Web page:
All of this resolves itself down to the key point: the end of World War II meant a lot more to the Soviet Union than it did to the West. Yes, the end of the war was intensely celebrated by England and the United States, and we've all seen the pictures of the sailor kissing the girl in Times Square on VE Day. However, even after Germany surrendered, there was still Japan for the United States to take care of, and, in any event, it really wasn't personal between the United States and Germany as it was with the Japanese. VE Day in the West was celebrated, and then largely forgotten. Today, it is simply something you learn about in school for your test and then kind of half-remember when you notice it in a headline.
To the Soviet Union, though, VE Day is the important one. They call it Victory Day and celebrate it every year as if the war just ended a few years ago. Huge military parades are mounted, and people actually remember. There were so many casualties in the Soviet Union - an order of magnitude higher than in the West - that almost everyone was affected personally by the death of somebody near and dear. The only comparison with people in the West would be those families there who lost loved ones in the Holocaust - but the occupied Soviet territories suffered that as well. The peoples of the former Soviet Union regard Victory Day as one of the most important on the calendar, and that is unlikely to change any time soon.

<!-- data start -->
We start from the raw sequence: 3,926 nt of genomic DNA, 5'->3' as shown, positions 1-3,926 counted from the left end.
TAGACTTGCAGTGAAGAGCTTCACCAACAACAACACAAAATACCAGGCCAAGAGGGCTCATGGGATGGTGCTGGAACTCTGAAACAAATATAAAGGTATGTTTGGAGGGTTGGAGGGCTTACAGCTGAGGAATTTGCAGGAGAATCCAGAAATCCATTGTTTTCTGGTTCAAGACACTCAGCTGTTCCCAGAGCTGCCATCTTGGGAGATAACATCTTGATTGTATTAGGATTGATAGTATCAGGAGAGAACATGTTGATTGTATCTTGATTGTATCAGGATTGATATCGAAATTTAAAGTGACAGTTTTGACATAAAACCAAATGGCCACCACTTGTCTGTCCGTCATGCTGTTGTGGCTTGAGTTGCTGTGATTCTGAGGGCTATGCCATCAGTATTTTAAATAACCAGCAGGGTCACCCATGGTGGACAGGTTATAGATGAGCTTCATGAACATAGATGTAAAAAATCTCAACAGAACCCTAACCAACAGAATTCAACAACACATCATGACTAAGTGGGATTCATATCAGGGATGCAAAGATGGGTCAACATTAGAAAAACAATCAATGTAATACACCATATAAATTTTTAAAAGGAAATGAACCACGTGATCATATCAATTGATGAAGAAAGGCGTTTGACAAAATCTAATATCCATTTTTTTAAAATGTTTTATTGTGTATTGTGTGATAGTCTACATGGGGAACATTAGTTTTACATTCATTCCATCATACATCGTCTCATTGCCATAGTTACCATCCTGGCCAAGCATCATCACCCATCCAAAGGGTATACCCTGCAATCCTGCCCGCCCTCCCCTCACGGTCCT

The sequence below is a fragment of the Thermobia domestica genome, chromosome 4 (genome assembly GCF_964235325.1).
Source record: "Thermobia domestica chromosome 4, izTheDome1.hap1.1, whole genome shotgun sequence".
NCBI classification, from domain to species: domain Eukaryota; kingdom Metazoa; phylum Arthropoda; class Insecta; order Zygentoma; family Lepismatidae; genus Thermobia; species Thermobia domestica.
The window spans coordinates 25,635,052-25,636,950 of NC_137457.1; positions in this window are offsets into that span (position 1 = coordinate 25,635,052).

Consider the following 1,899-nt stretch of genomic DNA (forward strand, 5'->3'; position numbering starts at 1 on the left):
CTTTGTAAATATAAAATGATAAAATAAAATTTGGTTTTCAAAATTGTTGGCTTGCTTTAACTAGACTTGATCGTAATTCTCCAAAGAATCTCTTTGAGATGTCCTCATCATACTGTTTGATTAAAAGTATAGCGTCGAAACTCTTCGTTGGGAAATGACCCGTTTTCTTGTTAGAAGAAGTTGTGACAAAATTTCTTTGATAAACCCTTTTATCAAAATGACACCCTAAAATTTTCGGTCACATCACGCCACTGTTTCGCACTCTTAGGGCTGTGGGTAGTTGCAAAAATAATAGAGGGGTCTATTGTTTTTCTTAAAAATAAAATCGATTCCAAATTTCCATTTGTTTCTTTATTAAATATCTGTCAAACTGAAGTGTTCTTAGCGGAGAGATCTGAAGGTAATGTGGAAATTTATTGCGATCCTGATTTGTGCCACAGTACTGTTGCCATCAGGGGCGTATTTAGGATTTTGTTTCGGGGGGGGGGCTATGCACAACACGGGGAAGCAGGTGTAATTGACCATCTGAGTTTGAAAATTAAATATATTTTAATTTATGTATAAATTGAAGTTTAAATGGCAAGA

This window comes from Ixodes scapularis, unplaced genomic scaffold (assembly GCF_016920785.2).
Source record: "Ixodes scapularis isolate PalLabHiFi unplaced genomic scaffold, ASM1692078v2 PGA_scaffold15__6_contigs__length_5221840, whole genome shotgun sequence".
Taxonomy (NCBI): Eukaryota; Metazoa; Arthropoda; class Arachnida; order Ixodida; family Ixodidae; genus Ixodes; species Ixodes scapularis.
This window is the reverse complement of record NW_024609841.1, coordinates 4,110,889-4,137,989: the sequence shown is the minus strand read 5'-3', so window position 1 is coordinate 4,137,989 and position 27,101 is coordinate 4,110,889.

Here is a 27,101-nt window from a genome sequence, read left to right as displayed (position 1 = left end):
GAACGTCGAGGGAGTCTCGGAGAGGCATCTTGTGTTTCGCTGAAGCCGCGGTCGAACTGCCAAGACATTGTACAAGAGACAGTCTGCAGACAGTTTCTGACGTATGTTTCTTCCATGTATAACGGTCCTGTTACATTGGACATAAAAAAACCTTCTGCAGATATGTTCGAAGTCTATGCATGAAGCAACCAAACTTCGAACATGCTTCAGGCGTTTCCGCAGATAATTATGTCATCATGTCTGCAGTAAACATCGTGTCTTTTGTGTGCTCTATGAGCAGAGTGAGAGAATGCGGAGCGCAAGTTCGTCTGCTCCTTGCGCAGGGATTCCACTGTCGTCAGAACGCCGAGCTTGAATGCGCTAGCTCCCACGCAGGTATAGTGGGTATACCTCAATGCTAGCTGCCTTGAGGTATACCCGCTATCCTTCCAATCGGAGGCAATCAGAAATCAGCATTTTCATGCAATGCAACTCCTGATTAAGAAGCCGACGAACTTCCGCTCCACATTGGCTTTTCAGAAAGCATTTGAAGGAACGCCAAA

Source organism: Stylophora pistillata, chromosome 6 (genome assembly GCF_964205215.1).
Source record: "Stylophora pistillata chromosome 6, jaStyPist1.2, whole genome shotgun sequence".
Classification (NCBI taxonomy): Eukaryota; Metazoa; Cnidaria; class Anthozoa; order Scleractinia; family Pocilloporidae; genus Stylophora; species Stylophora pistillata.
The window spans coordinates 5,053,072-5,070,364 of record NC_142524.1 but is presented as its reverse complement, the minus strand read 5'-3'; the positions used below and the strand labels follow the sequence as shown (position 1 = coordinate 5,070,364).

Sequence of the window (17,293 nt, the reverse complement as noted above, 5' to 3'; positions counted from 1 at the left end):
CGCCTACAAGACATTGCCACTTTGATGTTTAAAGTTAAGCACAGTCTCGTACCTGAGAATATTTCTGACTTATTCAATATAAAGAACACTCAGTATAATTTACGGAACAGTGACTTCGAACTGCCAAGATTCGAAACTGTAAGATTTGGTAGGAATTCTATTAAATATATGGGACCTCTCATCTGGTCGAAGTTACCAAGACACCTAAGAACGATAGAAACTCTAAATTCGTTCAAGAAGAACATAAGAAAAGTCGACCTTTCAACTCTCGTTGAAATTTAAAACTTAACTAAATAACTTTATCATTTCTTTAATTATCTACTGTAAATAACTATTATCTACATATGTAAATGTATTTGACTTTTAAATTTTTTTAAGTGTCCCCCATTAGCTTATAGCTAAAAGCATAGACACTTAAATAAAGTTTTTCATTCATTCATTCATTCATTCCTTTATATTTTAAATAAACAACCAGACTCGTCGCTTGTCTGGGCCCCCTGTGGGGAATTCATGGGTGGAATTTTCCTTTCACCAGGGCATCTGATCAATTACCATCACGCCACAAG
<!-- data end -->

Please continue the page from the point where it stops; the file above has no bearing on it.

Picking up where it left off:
This played out in 2014 in a singular way. Vladimir Putin actually had a victory to celebrate on Victory Day 2014, which was a huge rarity in Russia. In fact, truth be told, Russia hadn't really had a victory of any kind since the original VE Day. There were minor scuffles in the intervening 69 years, but they were mostly defensive in nature in places like Prague and Hungary. Vietnam was more a victory for the Chinese, as was Korea. The Cuban adventure in the early '60s also was more of a defensive victory. Little by little, the Soviet Union disappeared and much of its territory along with it. There were never any real victories to celebrate on Victory Day - until 2014.
Celebrations in 2014 were the same as usual, but also different. A Ukrainian head of the Soviet Union had blithely given away the Crimea in the 1950s, not really thinking it meant much within the larger context of the Soviet Union, which in any event still seemed to be on the ascendant. With the catastrophic breakup of the Soviet Union in the early '90s, though, that territory suddenly really was lost. President Putin, though, didn't think that was right. He sent in troops and recovered the Crimea in early 2014 despite international condemnation, then immediately sealed the deal with formal annexation. It was quick and painless - but it was a real victory, the addition to Russia of some of the most prime real estate in Europe. It recovered a warm water port, and put back in the Russian orbit the summer palaces of the Czars and Josef Stalin's favorite dacha. There was nothing the West could say about it, though they tried, but this was about Russian pride. Russia finally had something to celebrate again on Victory Day. You can't put a price on that kind of boost to national esteem, no matter the transient economic consequences, which on the scale of importance next to that amount to nothing.
|President Vladimir V. Putin of Russia attended a parade on Friday in Crimea, a territory which came under his control in March.|
So, VE Day in 2014 was special. But it was only special to some - and for very good reasons.